“The Systematic Mixing Guide” Book Review

Years and years ago I used to lurk on a forum on the website UltimateMetal.com.

There you’d find legions of metal musicians and producers exchanging recording and mixing tips.

In just about every UM forum thread there was an incredibly generous and knowledgeable guy called “Ermz” who would respond to user’s queries with some really great production advice.

When you saw this avatar, you anticipated the drop of the Knowledge Bomb!

“How do I get my hi-gain guitars wider?”

“What’s the best way to EQ a kick for metal?”

“How do I mix scream and guttural vocals?”

Well, this Ermz guy—whose proper name is Ermin Hamidovic—has written a book.

He’s not simply an enthusiast dwelling in the dungeons of a heavy metal forum, but a skyrocketing engineer, having worked on tracks by Periphery, Architects and Ola Englund in the last few months alone.

His Systematic Studios is seeing more and more heavyweight clients—and there’s no better selling point for one’s skills than that!


Target Audience

This book has its roots in the world of metal, and as such the content deals with mixing music consisting mostly of live instrumentation (guitar, bass, vocals, acoustic drums). However, the insight gained here can translate to many genres.

For example, the approach to dealing with phase cancellation in recorded drum kit components (snare, overheads, kick, toms) holds true for any production using live drums and also applies to the layering of drum samples.

Additionally, Hamidovic’s measures for tightening up the low end of a track are useful for achieving a polished, professional sound in any style of music.

The book does assume some pre-requisite knowledge of mixing, such as knowing how to use EQ and Compression, and generally finding your way around a DAW to set up a project for mixing.

This book isn’t about guiding a total beginner into the elite ranks of mixing, but rather a booster shot of potent know-how for the intermediate or even experienced producer looking to sculpt legit, hard-hitting rock and metal mixes.


The Systematic Mixing Guide covers all of the essential elements of a full rock or metal band production—drums, vocals, distorted guitars, clean guitars, and bass.

Each instrument is dissected as Hamidovic shares his approach to balancing, shaping, controlling dynamics, correcting pitch, time editing, and other types of processing to reveal the best character and tonality.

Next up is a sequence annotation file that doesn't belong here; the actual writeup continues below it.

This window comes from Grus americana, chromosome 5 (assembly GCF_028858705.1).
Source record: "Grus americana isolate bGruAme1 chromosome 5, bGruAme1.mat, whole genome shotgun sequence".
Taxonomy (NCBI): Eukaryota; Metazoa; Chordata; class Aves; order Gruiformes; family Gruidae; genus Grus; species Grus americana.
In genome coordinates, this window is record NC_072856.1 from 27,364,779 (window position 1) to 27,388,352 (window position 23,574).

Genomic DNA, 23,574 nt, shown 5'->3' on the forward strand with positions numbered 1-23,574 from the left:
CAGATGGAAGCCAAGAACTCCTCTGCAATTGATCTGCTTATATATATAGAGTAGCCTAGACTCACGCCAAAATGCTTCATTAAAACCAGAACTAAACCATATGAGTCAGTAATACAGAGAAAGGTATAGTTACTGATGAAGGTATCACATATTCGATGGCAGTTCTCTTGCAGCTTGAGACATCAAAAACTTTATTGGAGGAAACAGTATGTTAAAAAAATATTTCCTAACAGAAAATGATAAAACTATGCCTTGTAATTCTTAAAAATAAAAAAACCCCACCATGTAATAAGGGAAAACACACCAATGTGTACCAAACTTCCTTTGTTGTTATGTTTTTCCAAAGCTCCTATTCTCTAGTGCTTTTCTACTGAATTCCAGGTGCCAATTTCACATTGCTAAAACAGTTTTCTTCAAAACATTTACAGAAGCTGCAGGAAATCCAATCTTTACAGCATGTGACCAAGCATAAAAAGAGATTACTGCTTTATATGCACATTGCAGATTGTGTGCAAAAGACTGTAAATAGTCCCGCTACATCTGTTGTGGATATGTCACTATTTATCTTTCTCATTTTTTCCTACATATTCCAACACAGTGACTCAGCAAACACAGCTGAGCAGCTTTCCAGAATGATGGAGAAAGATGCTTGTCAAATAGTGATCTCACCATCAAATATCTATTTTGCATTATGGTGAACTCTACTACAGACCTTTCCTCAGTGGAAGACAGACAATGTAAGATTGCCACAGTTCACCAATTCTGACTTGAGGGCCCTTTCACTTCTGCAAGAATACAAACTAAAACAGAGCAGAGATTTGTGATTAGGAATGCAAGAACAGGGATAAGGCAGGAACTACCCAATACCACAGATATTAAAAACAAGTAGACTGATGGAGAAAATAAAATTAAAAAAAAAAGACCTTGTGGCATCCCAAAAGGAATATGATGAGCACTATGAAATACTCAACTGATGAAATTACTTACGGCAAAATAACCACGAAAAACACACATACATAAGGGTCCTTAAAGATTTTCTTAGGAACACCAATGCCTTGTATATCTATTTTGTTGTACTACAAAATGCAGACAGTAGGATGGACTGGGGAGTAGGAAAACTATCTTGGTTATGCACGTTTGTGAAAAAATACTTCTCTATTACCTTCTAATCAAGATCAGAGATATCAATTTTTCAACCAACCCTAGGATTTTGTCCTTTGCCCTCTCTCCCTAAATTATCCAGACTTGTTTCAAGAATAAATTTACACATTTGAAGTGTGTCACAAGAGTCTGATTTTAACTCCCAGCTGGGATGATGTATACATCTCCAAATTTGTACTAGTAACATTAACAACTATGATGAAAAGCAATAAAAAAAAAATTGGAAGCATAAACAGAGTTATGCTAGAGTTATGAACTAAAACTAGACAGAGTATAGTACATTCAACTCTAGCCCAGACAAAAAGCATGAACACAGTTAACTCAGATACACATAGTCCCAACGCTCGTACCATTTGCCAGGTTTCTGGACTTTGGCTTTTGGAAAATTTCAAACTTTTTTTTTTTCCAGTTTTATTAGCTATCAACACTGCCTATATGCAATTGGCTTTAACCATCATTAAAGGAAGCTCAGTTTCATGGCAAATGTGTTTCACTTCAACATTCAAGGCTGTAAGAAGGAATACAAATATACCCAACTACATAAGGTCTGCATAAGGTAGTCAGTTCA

The guide makes no promises to declassify secret mix recipes or plug-in settings that will transfigure your productions into award-winning tracks, because no such information exists.

What this book offers is a concise reference for tackling common obstacles in metal/rock music production. It spells out tried-and-true starting points for approaching an epic sounding mix. It illuminates lots of typical pitfalls encountered in the mixing process,

One of the things I personally struggled with for years is dealing with what Hamidovic considers the mix engineer’s arch-nemesis—distorted guitars. The Systematic Mixing Guide gives you the right mindset for taming these roaring behemoths and working them into a cohesive, intelligible and powerful track.

While a huge percentage of people interested in this book are probably going to jump right ahead to the section devoted to distorted guitars, be advised that the mixing of drums is absolutely vital to a slamming metal or rock mix. Ermz leaves nothing out in mixing the skins, breaking down his usual plan of attack for each piece of the drum kit from overheads to snares to room ambiance.

Of special note is the chapter exploring bass and low end mixing. As Hamidovic mentions himself, this aspect of production is often overlooked and obscured by the focus on gnarly guitar tone and massive drums, but the bass tracks can easily make or break a mix. I’ve found it to hold true over years of my own failings and small victories that a floppy, boomy, thin or muffled bass tone can ruin a track and negate the effort distilled into mixing the other instruments.


The book is purchased through the independent printing company Lulu.com at a price-tag of $20 USD. The book is soft-bound and the print quality is on par with any mass-produced paper-back. An e-book version can be purchased slightly cheaper, but I really like having pulp ‘n’ ink reading material at hand when I’m working in my project studio.

If many other audio production books are big, milky mugs of latte, The Systematic Mixing Guide is a shot of ultra-condensed espresso.

What you have here is a handbook, a quick reference, chock full of no-bullshit, down-to-Earth explanations from the mind and experience of a talented engineer who has already fought all of the types of battles you’ll face when producing rock and metal music.

As I’ve mentioned elsewhere on this blog, rock and metal are (in my opinion) the hardest genres of music to produce right. With Hamidovic’s book in your arsenal, you’ll have some heavy artillery and high-level reconnaissance for winning the battle.

Purchase your copy of the Systematic Mixing Guide HERE.

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